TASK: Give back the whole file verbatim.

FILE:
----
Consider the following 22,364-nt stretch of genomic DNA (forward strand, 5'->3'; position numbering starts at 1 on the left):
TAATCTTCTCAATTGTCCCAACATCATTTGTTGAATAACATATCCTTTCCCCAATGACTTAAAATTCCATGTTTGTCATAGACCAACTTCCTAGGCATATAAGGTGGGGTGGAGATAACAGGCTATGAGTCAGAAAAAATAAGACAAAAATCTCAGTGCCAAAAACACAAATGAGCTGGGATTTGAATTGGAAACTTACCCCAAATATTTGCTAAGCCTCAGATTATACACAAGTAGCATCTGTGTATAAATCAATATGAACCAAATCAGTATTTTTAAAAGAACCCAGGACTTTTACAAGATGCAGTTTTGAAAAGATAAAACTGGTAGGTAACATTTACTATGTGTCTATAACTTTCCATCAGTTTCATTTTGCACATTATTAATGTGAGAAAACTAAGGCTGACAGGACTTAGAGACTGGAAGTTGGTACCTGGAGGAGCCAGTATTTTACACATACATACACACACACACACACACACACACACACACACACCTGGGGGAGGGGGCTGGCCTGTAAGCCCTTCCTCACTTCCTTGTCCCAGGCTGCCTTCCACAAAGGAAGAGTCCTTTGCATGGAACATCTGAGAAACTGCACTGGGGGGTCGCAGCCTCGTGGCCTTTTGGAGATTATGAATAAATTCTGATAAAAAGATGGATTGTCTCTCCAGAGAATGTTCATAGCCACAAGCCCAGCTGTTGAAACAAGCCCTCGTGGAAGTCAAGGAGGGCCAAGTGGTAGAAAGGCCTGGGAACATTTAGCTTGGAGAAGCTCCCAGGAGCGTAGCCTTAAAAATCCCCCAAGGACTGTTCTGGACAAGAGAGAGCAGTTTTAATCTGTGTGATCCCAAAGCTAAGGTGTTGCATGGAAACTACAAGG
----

Consider the following 22,364-nt stretch of genomic DNA (forward strand, 5'->3'; position numbering starts at 1 on the left):
TAATCTTCTCAATTGTCCCAACATCATTTGTTGAATAACATATCCTTTCCCCAATGACTTAAAATTCCATGTTTGTCATAGACCAACTTCCTAGGCATATAAGGTGGGGTGGAGATAACAGGCTATGAGTCAGAAAAAATAAGACAAAAATCTCAGTGCCAAAAACACAAATGAGCTGGGATTTGAATTGGAAACTTACCCCAAATATTTGCTAAGCCTCAGATTATACACAAGTAGCATCTGTGTATAAATCAATATGAACCAAATCAGTATTTTTAAAAGAACCCAGGACTTTTACAAGATGCAGTTTTGAAAAGATAAAACTGGTAGGTAACATTTACTATGTGTCTATAACTTTCCATCAGTTTCATTTTGCACATTATTAATGTGAGAAAACTAAGGCTGACAGGACTTAGAGACTGGAAGTTGGTACCTGGAGGAGCCAGTATTTTACACATACATACACACACACACACACACACACACACACACACACCTGGGGGAGGGGGCTGGCCTGTAAGCCCTTCCTCACTTCCTTGTCCCAGGCTGCCTTCCACAAAGGAAGAGTCCTTTGCATGGAACATCTGAGAAACTGCACTGGGGGGTCGCAGCCTCGTGGCCTTTTGGAGATTATGAATAAATTCTGATAAAAAGATGGATTGTCTCTCCAGAGAATGTTCATAGCCACAAGCCCAGCTGTTGAAACAAGCCCTCGTGGAAGTCAAGGAGGGCCAAGTGGTAGAAAGGCCTGGGAACATTTAGCTTGGAGAAGCTCCCAGGAGCGTAGCCTTAAAAATCCCCCAAGGACTGTTCTGGACAAGAGAGAGCAGTTTTAATCTGTGTGATCCCAAAGCTAAGGTGTTGCATGGAAACTACAAGG